- Life Style
Days before a court is set to rule in the case over last year’s football violence, Ultras Ahlawy protested at several landmarks in Cairo, starting at the stock exchange building and heading to Tahrir Square by mid-afternoon after blocking a metro train.
Dozens of the ultras — hardcore football fans who have played a significant role in revolutionary protests — blocked the Marg-Helwan metro line Wednesday afternoon by “sleeping” on the metro tracks, state news agency MENA reported.
The ultras lit flares at the Saad Zaghloul metro station and chanted against the Interior Ministry, calling for retribution for their fellow members who were killed during violence at a football match in Port Said in February.
The nearby Tahrir metro station became overcrowded with passengers, who asked officials to intervene. But security responded by saying that they were outnumbered by the protesters. Metro administration used loudspeakers to ask passengers to leave the station to prevent friction between the two sides.
Abdallah Fawzy, chairperson of the metro company, said that trains would be diverted due to the protest.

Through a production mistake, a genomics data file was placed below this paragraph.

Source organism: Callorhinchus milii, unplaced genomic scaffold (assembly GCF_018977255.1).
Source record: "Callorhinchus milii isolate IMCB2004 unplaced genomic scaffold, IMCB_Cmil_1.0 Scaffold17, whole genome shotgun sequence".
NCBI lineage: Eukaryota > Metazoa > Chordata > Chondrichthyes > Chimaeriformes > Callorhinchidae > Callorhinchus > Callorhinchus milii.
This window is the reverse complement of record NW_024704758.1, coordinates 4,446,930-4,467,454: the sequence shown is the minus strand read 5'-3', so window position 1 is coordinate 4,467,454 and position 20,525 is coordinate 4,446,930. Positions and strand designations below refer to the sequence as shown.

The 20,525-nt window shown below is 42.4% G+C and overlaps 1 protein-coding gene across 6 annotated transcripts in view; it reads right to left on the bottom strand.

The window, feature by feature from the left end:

Earlier in the day, the ultras had protested outside the stock exchange headquarters in downtown Cairo. Prosecutor General Talaat Abdallah referred a report to the Public Prosecution, accusing some Ultras Ahlawy members of besieging the building.
The report, filed by Khaled al-Nashar, deputy stock exchange chairperson, said that besieging the stock exchange headquarters hampers the operation of a vital establishment and threatens national security and traders’ safety, potentially impacting the economy, MENA said.
But the stock exchange chairperson, Mohamed Omran, had said the exchange would not suspend trading because of the sit-in.
A criminal court is expected to issue a verdict in the case Saturday for 75 defendants charged with involvement in the rampage that left 72 dead following a match between Ahly and Masry football teams on 1 February.
The Ultras Ahlawy had held several protests outside government buildings and is encouraging people to attend the court ruling at the Police Academy in Cairo.
Omran had said he was surprised the football fans had chosen to protest in front of an establishment as vital as the stock market, adding that he trusts they will keep their protest peaceful.
Stock market officials have recently undertaken several measures to address similar situations, including implementing new tools that allow employees to work from other locations, Omran said in statements to the press.
The sit-in, however, could prevent some administrative work if employees are unable to enter the building, the chairman added.
Omran said he had contacted the relevant authorities to monitor the situation.
Edited translation from MENA